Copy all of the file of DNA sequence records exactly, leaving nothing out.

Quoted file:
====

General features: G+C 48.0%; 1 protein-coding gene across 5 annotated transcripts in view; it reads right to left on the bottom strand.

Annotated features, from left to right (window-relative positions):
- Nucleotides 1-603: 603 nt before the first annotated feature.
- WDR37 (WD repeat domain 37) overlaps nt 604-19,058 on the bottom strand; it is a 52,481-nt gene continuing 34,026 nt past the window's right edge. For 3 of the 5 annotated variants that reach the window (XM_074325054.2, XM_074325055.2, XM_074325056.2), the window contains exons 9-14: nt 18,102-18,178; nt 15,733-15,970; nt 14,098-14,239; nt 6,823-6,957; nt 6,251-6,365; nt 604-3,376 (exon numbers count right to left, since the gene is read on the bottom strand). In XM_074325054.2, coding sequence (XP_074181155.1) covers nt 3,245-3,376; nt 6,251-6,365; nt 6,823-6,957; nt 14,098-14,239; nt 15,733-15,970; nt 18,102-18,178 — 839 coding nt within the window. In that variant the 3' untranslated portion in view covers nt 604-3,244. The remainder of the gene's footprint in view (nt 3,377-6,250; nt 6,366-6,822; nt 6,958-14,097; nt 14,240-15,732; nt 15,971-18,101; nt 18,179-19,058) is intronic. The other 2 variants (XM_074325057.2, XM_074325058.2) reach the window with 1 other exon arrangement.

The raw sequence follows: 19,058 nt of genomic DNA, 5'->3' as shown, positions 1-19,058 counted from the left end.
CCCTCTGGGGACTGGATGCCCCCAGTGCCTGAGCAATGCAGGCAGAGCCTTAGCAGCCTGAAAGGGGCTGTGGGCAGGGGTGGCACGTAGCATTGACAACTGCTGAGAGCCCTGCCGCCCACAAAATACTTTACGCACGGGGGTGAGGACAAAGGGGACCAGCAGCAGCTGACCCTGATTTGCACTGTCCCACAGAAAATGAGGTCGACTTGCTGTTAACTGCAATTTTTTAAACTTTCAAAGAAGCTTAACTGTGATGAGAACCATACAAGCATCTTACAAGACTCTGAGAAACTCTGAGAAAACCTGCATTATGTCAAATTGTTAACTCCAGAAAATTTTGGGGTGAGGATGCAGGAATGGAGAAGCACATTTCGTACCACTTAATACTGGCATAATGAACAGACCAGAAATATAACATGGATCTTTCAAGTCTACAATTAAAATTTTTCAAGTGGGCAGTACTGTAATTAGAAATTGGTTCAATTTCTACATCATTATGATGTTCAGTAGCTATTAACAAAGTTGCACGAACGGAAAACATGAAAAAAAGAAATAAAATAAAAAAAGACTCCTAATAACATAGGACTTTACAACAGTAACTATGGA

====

General features: G+C 48.0%; 1 protein-coding gene across 5 annotated transcripts in view; it reads right to left on the bottom strand.

Annotated features, from left to right (window-relative positions):
- Nucleotides 1-603: 603 nt before the first annotated feature.
- WDR37 (WD repeat domain 37) overlaps nt 604-19,058 on the bottom strand; it is a 52,481-nt gene continuing 34,026 nt past the window's right edge. For 3 of the 5 annotated variants that reach the window (XM_074325054.2, XM_074325055.2, XM_074325056.2), the window contains exons 9-14: nt 18,102-18,178; nt 15,733-15,970; nt 14,098-14,239; nt 6,823-6,957; nt 6,251-6,365; nt 604-3,376 (exon numbers count right to left, since the gene is read on the bottom strand). In XM_074325054.2, coding sequence (XP_074181155.1) covers nt 3,245-3,376; nt 6,251-6,365; nt 6,823-6,957; nt 14,098-14,239; nt 15,733-15,970; nt 18,102-18,178 — 839 coding nt within the window. In that variant the 3' untranslated portion in view covers nt 604-3,244. The remainder of the gene's footprint in view (nt 3,377-6,250; nt 6,366-6,822; nt 6,958-14,097; nt 14,240-15,732; nt 15,971-18,101; nt 18,179-19,058) is intronic. The other 2 variants (XM_074325057.2, XM_074325058.2) reach the window with 1 other exon arrangement.

The raw sequence follows: 19,058 nt of genomic DNA, 5'->3' as shown, positions 1-19,058 counted from the left end.
CCCTCTGGGGACTGGATGCCCCCAGTGCCTGAGCAATGCAGGCAGAGCCTTAGCAGCCTGAAAGGGGCTGTGGGCAGGGGTGGCACGTAGCATTGACAACTGCTGAGAGCCCTGCCGCCCACAAAATACTTTACGCACGGGGGTGAGGACAAAGGGGACCAGCAGCAGCTGACCCTGATTTGCACTGTCCCACAGAAAATGAGGTCGACTTGCTGTTAACTGCAATTTTTTAAACTTTCAAAGAAGCTTAACTGTGATGAGAACCATACAAGCATCTTACAAGACTCTGAGAAACTCTGAGAAAACCTGCATTATGTCAAATTGTTAACTCCAGAAAATTTTGGGGTGAGGATGCAGGAATGGAGAAGCACATTTCGTACCACTTAATACTGGCATAATGAACAGACCAGAAATATAACATGGATCTTTCAAGTCTACAATTAAAATTTTTCAAGTGGGCAGTACTGTAATTAGAAATTGGTTCAATTTCTACATCATTATGATGTTCAGTAGCTATTAACAAAGTTGCACGAACGGAAAACATGAAAAAAAGAAATAAAATAAAAAAAGACTCCTAATAACATAGGACTTTACAACAGTAACTATGGA